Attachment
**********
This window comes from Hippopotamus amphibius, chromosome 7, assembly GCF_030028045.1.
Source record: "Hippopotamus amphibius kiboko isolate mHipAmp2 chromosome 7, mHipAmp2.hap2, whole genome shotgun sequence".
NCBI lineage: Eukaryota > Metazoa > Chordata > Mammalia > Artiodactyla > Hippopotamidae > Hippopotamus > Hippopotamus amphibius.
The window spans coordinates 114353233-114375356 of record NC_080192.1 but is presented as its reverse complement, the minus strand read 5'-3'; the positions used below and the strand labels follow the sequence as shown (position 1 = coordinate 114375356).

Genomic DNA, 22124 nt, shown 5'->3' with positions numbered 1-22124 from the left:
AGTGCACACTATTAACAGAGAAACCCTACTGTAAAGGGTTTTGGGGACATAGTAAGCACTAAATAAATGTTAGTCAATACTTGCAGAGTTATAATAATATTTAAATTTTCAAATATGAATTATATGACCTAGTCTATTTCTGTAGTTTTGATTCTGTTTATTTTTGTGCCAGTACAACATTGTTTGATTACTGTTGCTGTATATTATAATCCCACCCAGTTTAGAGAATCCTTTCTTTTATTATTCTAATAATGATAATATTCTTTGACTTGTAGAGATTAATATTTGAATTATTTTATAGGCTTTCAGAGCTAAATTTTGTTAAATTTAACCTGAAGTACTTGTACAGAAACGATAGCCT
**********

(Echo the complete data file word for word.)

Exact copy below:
This window comes from Hippopotamus amphibius, chromosome 7, assembly GCF_030028045.1.
Source record: "Hippopotamus amphibius kiboko isolate mHipAmp2 chromosome 7, mHipAmp2.hap2, whole genome shotgun sequence".
NCBI lineage: Eukaryota > Metazoa > Chordata > Mammalia > Artiodactyla > Hippopotamidae > Hippopotamus > Hippopotamus amphibius.
The window spans coordinates 114353233-114375356 of record NC_080192.1 but is presented as its reverse complement, the minus strand read 5'-3'; the positions used below and the strand labels follow the sequence as shown (position 1 = coordinate 114375356).

Genomic DNA, 22124 nt, shown 5'->3' with positions numbered 1-22124 from the left:
AGTGCACACTATTAACAGAGAAACCCTACTGTAAAGGGTTTTGGGGACATAGTAAGCACTAAATAAATGTTAGTCAATACTTGCAGAGTTATAATAATATTTAAATTTTCAAATATGAATTATATGACCTAGTCTATTTCTGTAGTTTTGATTCTGTTTATTTTTGTGCCAGTACAACATTGTTTGATTACTGTTGCTGTATATTATAATCCCACCCAGTTTAGAGAATCCTTTCTTTTATTATTCTAATAATGATAATATTCTTTGACTTGTAGAGATTAATATTTGAATTATTTTATAGGCTTTCAGAGCTAAATTTTGTTAAATTTAACCTGAAGTACTTGTACAGAAACGATAGCCT